When aliens land on earth in the movies they never say, “take me to your manager.” But why not manager? Aren’t leader and manager synonyms? I mean, my boss leads my department, so she must be my leader. Just what exactly is the difference? In an ideal situation managers are leaders. But when it’s not, here are five differences between a manager and a leader. 1) Managers Manage the Tasks at Hand. Leaders Lead Towards the Future. Managers are focused on getting the current job done. That’s fine—it needs to get done. But a leader is looking at the big picture. He or she asks the tough questions, such as: How does this task lead towards the quarter’s goals? How does this fit into the company’s overall plan? How does this help prepare the employees for their future career goals? 2) Managers Supervise People or Tasks. Leaders can be Individual Contributors. There are people managers and project managers. Each has a defined set of responsibilities. Sometimes a leader doesn’t have a big title, and it’s just the person that everyone looks up to for guidance and direction to be an individual contributor. This person embodies leadership and people naturally follow….

Amazing Staff Speaking Here

Everyone I know prefers to be successful and treated fairly. I’ll go out on a limb and bet that holds true of the people you know, too. “Life, Liberty and the Pursuit of Happiness” are principles upon which our country was founded. They are the values that have been taught to us since we were young. So why would anyone think that should change when entering the doors of an office? Those who work in the nonprofit sector tackle some pretty big goals: feed the hungry, shelter the homeless, share the arts, protect the earth — the list is quite endless. Some pretty amazing nonprofit professionals share their tips about workplace expectations, and how leadership and staff can work together better. Clean Up Toxic Cultures Bad bosses can make the staff physically sick. In How a Bad Boss Can Make You Sick, Forbes contributor Amy Rees Anderson cites a study where 77% of employees actually experienced physical symptoms of stress from toxic workplaces. What happens when someone is out sick? More work for the rest of the staff. If that’s not bad enough, ongoing toxic behavior at the office can creep into personal lives and spread like a virus. Please…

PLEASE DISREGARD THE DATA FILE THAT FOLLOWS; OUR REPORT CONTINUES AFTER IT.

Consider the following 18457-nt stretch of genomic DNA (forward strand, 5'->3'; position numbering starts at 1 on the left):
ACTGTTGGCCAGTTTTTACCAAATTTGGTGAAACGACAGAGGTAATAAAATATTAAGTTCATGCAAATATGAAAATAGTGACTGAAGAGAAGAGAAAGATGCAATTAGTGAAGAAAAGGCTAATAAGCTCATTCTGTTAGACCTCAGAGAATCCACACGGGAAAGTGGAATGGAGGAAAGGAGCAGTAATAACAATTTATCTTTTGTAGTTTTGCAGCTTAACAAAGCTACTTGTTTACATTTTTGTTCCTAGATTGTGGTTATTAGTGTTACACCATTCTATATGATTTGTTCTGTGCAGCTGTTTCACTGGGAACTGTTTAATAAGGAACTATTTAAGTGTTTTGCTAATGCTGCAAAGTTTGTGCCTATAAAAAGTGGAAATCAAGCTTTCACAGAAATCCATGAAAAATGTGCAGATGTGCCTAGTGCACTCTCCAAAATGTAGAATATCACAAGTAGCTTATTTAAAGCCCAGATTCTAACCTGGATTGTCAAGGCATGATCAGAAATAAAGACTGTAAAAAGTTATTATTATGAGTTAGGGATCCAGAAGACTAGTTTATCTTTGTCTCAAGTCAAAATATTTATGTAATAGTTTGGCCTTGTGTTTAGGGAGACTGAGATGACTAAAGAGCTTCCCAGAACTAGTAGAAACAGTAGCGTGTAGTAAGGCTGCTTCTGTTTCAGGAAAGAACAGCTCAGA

Before you start planning how to have a great next year, think about what you can do now to finish off the year strong.

It’s no secret that nonprofits are experiencing a very competitive marketplace. Talented candidates have a lot of opportunities coming their way whether they are actively job searching or not. If you have a job opening now or have planned to hire in the first quarter, why wait? To be able to hire great people, nonprofits must always be on the hunt for talent. When found, jump, because there’s no guarantee that another organization isn’t one step ahead of you. Being near year end is not going to sway a good candidate from contemplating new opportunities. Many candidates would prefer to accept—and even start—a new job prior to the holidays. This provides the time to get training and acclimation behind them so they are up to speed when the clock is counting toward deadlines and goals. Investing in the right talent produces the best return. Anything less is a waste of valuable operating resources. Waiting to fill an existing vacancy incurs enormous risk. Vacancies cause lost productively, overwork for other staff, and the potential loss of key stakeholder relationships or new funding. The average job search for a professional position now averages 3 months.   If you are confident with this…

The success of your development professional might lie with you.